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Step Back in Time at the Museum of Moscow

Catch the “Old Apartment” show before it closes

A kitchen in a communal apartment. Museum of Moscow Press Service

The exhibition “Old Apartment” at the Museum of Moscow opens a window into the everyday lives of Muscovites over the 20th century. Through the collection of carefully reconstructed apartment interiors, the exhibition explores how people lived and tells an expressive story of the city. 

To enter the exhibition, you ascend a wooden ramp covered in black graffiti and find yourself in a typical Moscow apartment stairwell with metal post boxes mounted on the wall. The long narrow hallway brings you right into Tsarist Russia, where you find pictures of Romanovs above an intricately decorated fireplace — only to find them replaced by a picture of Vladimir Lenin in the next apartment interior.

The exhibition is split into three parts: the apartment interiors are located on the second floor, while the first floor recreates the unique atmosphere of Moscow courtyards. A separate part of the exhibition is dedicated to scarce household items of the Soviet period. 

Alina Saprikina, the Museum of Moscow director, told The Moscow Times “All the exhibits are taken from the collections of the Museum of Moscow. These are items that were given to the museum by ordinary Muscovites, who brought personal items and family relics to the Museum of Moscow. Many items are imbued with family memories, which makes the exhibition even more interesting.”

Walk Down Memory Lane

The show lets visitors immerse themselves in the everyday lives of several generations of Muscovites as they pass through the cubbyhole of a pre-revolutionary Moscow factory worker, communal apartment interiors of the 1920s, a Khrushchev-period apartment, and a perestroika-era kitchen. Clothes dry above the sink in the communal kitchen and the radio blasts out the Soviet anthem early in the morning. Excerpts from diaries posted on the walls tell fascinating stories of people who lived in similar settings. 

Each apartment evokes feelings of nostalgia in the visitors. “This couch is just like the one our grandma had,” a young woman tells her partner. “Everyone had a collection of these lapel pins,” a mother tells her son as she points to a large, colorful panel covered with Soviet lapel pins. The visitor’s book for the exhibition is filled with nostalgia: “I sent pictures of the exhibition to my mother and she wrote back ‘I wore a similar dress to the 30th birthday of your father, and he wore a red jacket’.”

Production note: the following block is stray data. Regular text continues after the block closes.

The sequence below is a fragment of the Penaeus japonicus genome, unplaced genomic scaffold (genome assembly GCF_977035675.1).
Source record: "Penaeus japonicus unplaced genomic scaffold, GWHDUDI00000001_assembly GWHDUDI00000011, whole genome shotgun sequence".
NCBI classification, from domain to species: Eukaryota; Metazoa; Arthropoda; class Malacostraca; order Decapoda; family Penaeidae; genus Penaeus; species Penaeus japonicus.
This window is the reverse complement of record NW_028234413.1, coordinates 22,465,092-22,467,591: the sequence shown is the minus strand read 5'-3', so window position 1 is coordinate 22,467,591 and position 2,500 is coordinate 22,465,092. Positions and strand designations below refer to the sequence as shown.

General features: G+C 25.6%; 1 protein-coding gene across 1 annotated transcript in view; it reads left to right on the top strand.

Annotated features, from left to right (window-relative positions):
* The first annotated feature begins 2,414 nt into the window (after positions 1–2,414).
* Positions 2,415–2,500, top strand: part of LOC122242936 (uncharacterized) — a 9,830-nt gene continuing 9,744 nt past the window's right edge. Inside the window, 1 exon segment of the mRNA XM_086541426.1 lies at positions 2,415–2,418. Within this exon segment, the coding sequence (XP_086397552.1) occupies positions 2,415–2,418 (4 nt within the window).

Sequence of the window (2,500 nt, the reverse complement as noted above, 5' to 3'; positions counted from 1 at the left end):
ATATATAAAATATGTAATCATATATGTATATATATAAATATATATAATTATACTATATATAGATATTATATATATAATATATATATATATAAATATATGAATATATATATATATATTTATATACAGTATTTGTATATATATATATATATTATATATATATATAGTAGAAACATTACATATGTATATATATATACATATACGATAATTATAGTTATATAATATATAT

A long communal apartment hallway familiar to many older Muscovites.					 					Museum of Moscow Press Service
A long communal apartment hallway familiar to many older Muscovites. Museum of Moscow Press Service

The Heart of the Apartment

The rooms that especially attract people are the communal kitchens. Communal flats appeared in Moscow right after the Revolution, when Bolshevik government transformed private apartments into shared spaces for newcomers. The communal flat neighbors shared the kitchen and bathroom and lived with their families in rooms that were sometimes only seven or nine square meters. The best apartments were the ones where the inhabitants agreed on day-to-day things such as storing appliances in the kitchen and hanging personal clothes in the bathroom. If an agreement could not be reached or people didn’t trust each other, kitchen appliances were taken back to the rooms after use, and clothes were dried over the beds.

Rare household items from the past add to the atmosphere: an ironing machine, a television set, an old piano, and a sewing machine. You can see one of the first television sets that appeared in 1949, called KVN-49, with a 20-cm screen. In the 1950s, the more affluent population had televisions with screens of about 30 cm — Temp or Vanguard — which could be switched on by raising the cover. You can see these as well as the first color televisions that appeared in the early 1960s.

“The ‘Old Apartment’ exhibition is interesting to everyone who wants to learn about the 20th century. Many visitors will recognize the interiors — Soviet furniture, a long communal corridor, kitchen set and gas heater in the bathroom — all these items were once in the homes of Muscovites, and now they are on show at the museum. This is a very important milestone, which we would like to note as everything that surrounds us today will be in the museum tomorrow,” Alina Saprikina said. 

Be sure to see this this unique exhibition before it closes on April 15.

2 Zubovsky Bulvar. Metro Park Kultury. +7 495 739 0008.

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